The Night Circus
The buzz around this book has been insane, so I didn’t know what to expect going into the book. Something about magic, a romance certainly, and judging by the flowery cover and even more flowery synopsis, a complete lack of humor. Turns out I was right on all counts. Is that bad? Certainly not, and the evocative, sweeping prose is the book’s greatest strength. But it’s also the greatest weakness. Despite the undeniable (and sometimes unwilling) desire to keep turning the pages, reading The Night Circus was sometimes like seeing Narcissus staring at himself in the mirror.
For the most part The Night Circus reads like a fable, a tale told to one’s grandchildren over many nights. The story of two magicians locked in unwilling battle at the turn of the century has enough scope, twists, intrigue, and magic to keep readers hanging for two nights or two months. It definitely kept me turning the pages, from the first description of a nocturnal circus that disappears with the dawn, to poignant vignettes of Marco and Celia’s childhoods.
They were reared by magicians, she by her father Prospero the Enchanter and he by Alexander, a man in a grey suit. Prospero (aka Hector Bowen) and Alexander have waged an ongoing battle for years, each training an apprentice and pitting them against each other in a new arena, and each getting more and more bored. This year they have chosen the Night Circus, a wondrous enchantment that has secrets and magic embedded into its magical genome.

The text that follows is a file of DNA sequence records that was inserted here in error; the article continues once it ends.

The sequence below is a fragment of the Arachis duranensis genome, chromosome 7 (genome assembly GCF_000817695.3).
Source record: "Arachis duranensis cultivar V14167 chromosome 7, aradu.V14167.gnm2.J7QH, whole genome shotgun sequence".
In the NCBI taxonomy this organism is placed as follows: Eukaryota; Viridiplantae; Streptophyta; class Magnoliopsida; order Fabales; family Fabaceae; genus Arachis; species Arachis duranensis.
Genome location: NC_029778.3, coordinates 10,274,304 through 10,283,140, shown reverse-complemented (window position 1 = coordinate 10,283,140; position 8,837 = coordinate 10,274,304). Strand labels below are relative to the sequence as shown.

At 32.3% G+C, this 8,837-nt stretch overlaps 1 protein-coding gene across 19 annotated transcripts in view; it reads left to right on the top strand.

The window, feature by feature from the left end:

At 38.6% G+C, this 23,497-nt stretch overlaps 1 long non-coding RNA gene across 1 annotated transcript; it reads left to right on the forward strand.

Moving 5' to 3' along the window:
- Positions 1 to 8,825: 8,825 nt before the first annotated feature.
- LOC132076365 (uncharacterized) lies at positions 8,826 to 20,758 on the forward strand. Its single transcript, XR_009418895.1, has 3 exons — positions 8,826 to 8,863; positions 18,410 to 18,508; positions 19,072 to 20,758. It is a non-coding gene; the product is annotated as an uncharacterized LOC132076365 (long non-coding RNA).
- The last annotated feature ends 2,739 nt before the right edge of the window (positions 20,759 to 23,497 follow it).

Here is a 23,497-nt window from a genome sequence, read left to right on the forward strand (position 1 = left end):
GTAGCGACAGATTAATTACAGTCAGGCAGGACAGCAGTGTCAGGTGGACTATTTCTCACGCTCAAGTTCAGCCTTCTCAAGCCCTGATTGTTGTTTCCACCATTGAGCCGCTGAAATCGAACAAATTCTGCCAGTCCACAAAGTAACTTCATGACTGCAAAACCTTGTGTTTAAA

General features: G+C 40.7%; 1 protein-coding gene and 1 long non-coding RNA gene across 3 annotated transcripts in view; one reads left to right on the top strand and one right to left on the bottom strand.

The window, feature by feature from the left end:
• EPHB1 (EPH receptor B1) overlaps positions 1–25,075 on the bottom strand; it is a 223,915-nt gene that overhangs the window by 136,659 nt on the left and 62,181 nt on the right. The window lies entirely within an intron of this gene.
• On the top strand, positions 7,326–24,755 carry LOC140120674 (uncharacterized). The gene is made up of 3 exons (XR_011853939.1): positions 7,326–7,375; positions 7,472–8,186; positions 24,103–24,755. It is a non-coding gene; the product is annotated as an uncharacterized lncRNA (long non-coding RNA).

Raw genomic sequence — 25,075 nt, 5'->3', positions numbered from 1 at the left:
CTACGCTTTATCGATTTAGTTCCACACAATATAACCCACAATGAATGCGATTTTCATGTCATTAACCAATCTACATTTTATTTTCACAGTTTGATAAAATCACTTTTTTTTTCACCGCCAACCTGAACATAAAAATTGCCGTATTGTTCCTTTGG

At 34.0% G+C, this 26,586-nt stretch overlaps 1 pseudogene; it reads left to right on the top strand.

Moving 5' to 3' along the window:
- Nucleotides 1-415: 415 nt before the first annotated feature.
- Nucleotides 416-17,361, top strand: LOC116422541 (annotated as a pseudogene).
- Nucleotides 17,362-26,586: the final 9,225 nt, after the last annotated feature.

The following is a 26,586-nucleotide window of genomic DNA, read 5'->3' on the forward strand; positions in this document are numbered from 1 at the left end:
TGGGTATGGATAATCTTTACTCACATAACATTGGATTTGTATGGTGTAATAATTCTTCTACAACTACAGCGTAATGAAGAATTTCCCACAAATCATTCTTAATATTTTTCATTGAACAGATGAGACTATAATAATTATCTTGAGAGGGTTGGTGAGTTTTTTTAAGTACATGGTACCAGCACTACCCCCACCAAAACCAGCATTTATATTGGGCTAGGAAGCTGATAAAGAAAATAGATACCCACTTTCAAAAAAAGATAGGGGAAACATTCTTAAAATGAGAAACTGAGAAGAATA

The descriptions of the circus enchantments have a life of their own, and it truly is a compliment that I would actually like to see a film made of the book. Ms. Morgenstern’s words are juicy enough on their own, but I would be interested to see an interpretation of imagery whose concreteness comes and goes like the Night Circus itself. A clock with jugglers and clouds moving across a living sky. A bonfire that grows darker with each flaming arrow. Rooms that mutate with each passing guest. The vividness has a a disadvantage, however, of being severely in love with its own language, and occasionally the prose becomes less of a thing of beauty and more that of a precocious child bowing smugly after playing a Beethoven sonata.
Slightly less compelling but as full of potential are the secondary characters. A young Midwestern boy whose fate is tied to that of the circus. A Japanese contortionist. My favorite, Herr Thiessen, the clockmaker who becomes the first reveur, followers of the Night Circus who wear a splash of red to relieve the stark black and white. These characters have life, grief, intimacy, and colour that is unfortunately entirely lacking in Marco and Celia.
Perhaps it is the nature of the tale. Often times the most interesting characters in folk stories and epic tales are the secondary ones, for the main characters are merely vehicles, archetypes, and metaphors for grander ideas. Whereas the secondary characters just get to be themselves. Marco and Celia are pawns of their fathers, blank cutout dolls in the story, and victims of the circus. At best you read The Night Circus as a folk tale, with its accompanying limitations. At worst Marco and Celia are drab, colourless, borderline unnecessary additions whose initial promise is not borne out.
Which is why I’d like to see The Night Circus as movie. I find the book enjoyably readable but very imbalanced, a feast of words that borders on self-indulgence. Last October when it came out, a Random House book presenter said she hadn’t been this excited about a book since Harry Potter. Well, those are big words, and in general I’d say “Um, no”. But then again, the sheer power of the imagery, and the story itself, can’t be underestimated, and shouldn’t be undervalued.